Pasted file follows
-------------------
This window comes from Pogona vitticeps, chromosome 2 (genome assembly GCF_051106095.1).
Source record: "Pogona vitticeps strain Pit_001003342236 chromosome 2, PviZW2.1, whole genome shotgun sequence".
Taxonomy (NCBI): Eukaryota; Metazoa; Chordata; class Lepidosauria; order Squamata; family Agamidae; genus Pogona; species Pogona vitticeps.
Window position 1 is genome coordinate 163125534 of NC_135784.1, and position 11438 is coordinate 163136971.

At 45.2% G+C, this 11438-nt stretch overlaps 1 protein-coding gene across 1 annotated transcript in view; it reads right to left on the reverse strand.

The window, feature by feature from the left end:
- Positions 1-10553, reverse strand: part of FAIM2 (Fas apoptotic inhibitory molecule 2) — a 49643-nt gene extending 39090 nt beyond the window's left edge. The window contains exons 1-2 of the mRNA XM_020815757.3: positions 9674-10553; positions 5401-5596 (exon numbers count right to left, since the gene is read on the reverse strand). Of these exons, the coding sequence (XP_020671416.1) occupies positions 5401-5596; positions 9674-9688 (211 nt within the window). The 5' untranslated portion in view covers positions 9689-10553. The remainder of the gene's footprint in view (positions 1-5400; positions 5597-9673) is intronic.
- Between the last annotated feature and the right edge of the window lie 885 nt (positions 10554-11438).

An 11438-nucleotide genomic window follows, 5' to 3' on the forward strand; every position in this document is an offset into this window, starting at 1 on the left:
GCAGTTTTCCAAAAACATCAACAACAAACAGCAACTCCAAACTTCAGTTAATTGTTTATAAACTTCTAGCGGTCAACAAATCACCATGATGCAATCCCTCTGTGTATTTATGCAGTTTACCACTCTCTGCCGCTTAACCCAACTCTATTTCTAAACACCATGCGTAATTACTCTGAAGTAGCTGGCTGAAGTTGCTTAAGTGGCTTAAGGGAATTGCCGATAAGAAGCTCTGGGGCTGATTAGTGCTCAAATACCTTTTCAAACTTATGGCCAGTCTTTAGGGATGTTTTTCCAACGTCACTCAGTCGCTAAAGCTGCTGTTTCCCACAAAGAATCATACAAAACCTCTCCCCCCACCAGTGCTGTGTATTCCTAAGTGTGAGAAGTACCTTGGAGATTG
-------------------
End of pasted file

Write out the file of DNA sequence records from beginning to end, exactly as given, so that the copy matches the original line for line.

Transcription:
This window comes from Pogona vitticeps, chromosome 2 (genome assembly GCF_051106095.1).
Source record: "Pogona vitticeps strain Pit_001003342236 chromosome 2, PviZW2.1, whole genome shotgun sequence".
Taxonomy (NCBI): Eukaryota; Metazoa; Chordata; class Lepidosauria; order Squamata; family Agamidae; genus Pogona; species Pogona vitticeps.
Window position 1 is genome coordinate 163125534 of NC_135784.1, and position 11438 is coordinate 163136971.

At 45.2% G+C, this 11438-nt stretch overlaps 1 protein-coding gene across 1 annotated transcript in view; it reads right to left on the reverse strand.

The window, feature by feature from the left end:
- Positions 1-10553, reverse strand: part of FAIM2 (Fas apoptotic inhibitory molecule 2) — a 49643-nt gene extending 39090 nt beyond the window's left edge. The window contains exons 1-2 of the mRNA XM_020815757.3: positions 9674-10553; positions 5401-5596 (exon numbers count right to left, since the gene is read on the reverse strand). Of these exons, the coding sequence (XP_020671416.1) occupies positions 5401-5596; positions 9674-9688 (211 nt within the window). The 5' untranslated portion in view covers positions 9689-10553. The remainder of the gene's footprint in view (positions 1-5400; positions 5597-9673) is intronic.
- Between the last annotated feature and the right edge of the window lie 885 nt (positions 10554-11438).

An 11438-nucleotide genomic window follows, 5' to 3' on the forward strand; every position in this document is an offset into this window, starting at 1 on the left:
GCAGTTTTCCAAAAACATCAACAACAAACAGCAACTCCAAACTTCAGTTAATTGTTTATAAACTTCTAGCGGTCAACAAATCACCATGATGCAATCCCTCTGTGTATTTATGCAGTTTACCACTCTCTGCCGCTTAACCCAACTCTATTTCTAAACACCATGCGTAATTACTCTGAAGTAGCTGGCTGAAGTTGCTTAAGTGGCTTAAGGGAATTGCCGATAAGAAGCTCTGGGGCTGATTAGTGCTCAAATACCTTTTCAAACTTATGGCCAGTCTTTAGGGATGTTTTTCCAACGTCACTCAGTCGCTAAAGCTGCTGTTTCCCACAAAGAATCATACAAAACCTCTCCCCCCACCAGTGCTGTGTATTCCTAAGTGTGAGAAGTACCTTGGAGATTG